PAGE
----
Harbour Town to become District Docklands as battling retail area finds new face
Retailers will be hoping a name change and an influx of new tenants, including an international fast-fashion giant, will help reverse the fortunes of Harbour Town Melbourne shopping centre at the Docklands.
Harbour Town’s owners, AsheMorgan, have announced the precinct will soon be known as District Docklands, and Swedish giant H&M had signed on as the anchor tenant.
The area is undergoing a $150-million redevelopment to revitalise the centre, which has struggled to draw crowds especially at nights and on weekends.
Other retailers set to join the revamped District Docklands include New Zealand brand Canterbury, Japanese-Chinese variety store Miniso, plus Cotton On and General Pants Co.
To address Harbour Town’s battle to trade well in the cooler, wetter months, the owners have installed all-weather roofing, as well as bolstered the greenery and landscaping elements.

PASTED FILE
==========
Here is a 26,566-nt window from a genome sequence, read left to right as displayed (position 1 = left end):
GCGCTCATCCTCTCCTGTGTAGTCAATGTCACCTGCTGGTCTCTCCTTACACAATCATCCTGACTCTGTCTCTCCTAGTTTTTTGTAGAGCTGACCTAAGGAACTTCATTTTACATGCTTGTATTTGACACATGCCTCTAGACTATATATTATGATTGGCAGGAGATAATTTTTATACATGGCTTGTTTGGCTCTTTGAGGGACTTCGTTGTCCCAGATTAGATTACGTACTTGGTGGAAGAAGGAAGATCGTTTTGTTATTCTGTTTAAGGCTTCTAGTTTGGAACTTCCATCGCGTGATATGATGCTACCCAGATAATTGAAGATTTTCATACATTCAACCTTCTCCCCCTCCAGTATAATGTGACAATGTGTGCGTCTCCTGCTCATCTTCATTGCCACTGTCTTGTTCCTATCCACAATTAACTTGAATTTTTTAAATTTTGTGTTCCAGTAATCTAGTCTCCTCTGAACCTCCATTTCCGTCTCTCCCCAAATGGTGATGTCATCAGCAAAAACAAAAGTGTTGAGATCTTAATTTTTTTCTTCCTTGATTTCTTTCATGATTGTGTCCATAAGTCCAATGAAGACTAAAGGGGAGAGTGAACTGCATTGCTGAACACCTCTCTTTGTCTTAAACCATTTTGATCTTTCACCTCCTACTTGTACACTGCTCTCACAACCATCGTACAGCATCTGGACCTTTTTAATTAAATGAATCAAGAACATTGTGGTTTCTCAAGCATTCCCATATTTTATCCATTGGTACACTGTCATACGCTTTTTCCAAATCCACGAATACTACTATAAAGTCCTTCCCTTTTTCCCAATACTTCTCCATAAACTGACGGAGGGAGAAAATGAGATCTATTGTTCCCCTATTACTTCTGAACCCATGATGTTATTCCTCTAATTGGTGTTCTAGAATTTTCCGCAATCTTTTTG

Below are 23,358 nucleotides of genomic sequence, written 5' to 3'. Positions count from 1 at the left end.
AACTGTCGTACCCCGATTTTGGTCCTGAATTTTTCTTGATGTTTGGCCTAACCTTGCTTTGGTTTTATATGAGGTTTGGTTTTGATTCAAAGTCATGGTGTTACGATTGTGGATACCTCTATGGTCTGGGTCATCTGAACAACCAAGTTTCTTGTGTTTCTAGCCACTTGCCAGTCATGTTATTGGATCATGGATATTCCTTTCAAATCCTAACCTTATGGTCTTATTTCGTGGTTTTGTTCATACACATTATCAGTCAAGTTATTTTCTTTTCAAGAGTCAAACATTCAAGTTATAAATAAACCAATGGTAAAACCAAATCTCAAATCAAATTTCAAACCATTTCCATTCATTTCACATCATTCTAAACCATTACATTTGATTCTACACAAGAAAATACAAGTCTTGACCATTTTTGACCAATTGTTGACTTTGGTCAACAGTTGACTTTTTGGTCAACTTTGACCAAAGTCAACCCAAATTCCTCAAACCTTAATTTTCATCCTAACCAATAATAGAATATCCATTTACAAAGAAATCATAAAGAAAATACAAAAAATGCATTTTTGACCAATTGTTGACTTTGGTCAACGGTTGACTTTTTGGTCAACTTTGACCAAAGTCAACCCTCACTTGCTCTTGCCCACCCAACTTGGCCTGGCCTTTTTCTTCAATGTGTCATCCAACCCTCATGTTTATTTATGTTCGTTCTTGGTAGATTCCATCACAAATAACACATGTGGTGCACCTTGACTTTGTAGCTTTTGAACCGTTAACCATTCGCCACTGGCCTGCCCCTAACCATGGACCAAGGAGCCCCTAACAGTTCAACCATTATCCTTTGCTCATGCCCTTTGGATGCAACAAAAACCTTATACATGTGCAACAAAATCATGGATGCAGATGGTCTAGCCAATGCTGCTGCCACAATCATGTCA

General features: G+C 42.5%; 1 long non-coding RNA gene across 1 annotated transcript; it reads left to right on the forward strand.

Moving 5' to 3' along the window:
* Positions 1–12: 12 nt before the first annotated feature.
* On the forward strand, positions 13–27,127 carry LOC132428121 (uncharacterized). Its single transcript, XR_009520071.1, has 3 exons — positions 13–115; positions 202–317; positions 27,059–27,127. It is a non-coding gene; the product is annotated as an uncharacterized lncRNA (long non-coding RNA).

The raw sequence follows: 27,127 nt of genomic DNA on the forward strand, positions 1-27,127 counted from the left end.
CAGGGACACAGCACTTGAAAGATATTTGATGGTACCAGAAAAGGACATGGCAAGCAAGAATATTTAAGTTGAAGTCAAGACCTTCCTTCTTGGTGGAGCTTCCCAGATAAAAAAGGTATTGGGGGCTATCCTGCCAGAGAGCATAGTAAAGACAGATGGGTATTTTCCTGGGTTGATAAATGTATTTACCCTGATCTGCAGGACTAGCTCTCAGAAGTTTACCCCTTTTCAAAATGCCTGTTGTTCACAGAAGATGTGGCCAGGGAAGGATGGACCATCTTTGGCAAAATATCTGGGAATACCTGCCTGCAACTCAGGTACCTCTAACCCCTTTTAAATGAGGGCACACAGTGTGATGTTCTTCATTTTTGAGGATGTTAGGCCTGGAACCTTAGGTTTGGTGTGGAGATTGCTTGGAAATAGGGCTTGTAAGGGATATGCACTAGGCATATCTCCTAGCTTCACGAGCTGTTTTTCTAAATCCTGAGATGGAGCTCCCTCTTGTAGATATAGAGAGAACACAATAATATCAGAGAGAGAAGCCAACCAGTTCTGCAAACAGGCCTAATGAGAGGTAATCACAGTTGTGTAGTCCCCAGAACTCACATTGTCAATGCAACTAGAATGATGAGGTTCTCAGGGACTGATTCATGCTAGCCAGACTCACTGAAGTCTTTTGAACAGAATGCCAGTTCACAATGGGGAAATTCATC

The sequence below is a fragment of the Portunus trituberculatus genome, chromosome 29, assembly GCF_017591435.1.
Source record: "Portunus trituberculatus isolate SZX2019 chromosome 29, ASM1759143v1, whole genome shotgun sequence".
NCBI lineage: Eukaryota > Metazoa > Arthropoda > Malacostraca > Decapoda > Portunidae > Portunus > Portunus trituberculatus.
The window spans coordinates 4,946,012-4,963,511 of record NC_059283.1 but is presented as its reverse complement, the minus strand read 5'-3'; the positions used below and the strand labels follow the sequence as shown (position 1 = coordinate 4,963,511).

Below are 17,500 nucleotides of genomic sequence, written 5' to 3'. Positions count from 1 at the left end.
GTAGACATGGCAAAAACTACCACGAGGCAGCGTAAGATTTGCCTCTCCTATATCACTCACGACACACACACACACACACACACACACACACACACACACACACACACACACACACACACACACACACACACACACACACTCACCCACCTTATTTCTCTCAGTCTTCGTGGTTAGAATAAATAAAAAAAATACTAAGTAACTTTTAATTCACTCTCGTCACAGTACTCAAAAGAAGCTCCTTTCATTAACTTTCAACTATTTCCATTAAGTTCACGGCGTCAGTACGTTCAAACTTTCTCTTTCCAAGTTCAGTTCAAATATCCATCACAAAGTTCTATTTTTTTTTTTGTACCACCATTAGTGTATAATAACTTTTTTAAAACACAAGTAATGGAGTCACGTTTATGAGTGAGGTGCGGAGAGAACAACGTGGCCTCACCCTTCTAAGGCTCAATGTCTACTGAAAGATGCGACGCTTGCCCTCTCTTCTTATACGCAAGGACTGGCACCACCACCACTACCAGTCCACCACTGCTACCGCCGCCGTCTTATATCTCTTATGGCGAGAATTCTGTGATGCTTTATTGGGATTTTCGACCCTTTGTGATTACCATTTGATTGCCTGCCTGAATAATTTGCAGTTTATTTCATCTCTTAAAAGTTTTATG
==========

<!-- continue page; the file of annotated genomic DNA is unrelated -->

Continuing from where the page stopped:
Harbour Town Melbourne’s marketing director, Kelly Jensen, said: “This is definitely the Docklands transformation Melburnians have been waiting for.”
“We’re not going to see all the changes overnight. This is the first step … We’re acknowledging the perceptions about the area and take the comments seriously.
“The arrival of the entertainment precinct next year we will really see that nighttime activity ramp up.”
The entertainment precinct will include an eight-screen Hoyts cinema, a new leisure concept by Funlab, which runs Strike Bowling and Holey Moley mini-golf, and new dining outlets.
But Harbour Town, and the Docklands more broadly, has struggled to attract visitors outside of business hours.
About 25,000 mostly professional workers have moved into the precinct since 2011 but it has not translated into retail success.
Analysis by Fairfax Media published in May found there were 51 fewer stores trading at Harbour Town than five years ago.
Visitors to Harbour Town have complained about a lack of amenity, including public transport connections to the CBD.
Ms Jensen said: “People don’t understand how well connected the centre is to the CBD. We are part of the free tram zone – that’s a focus for us.”She said about 125,000 cars pass by the centre each day.
Originally published on theage.com.au by Melissa Singer.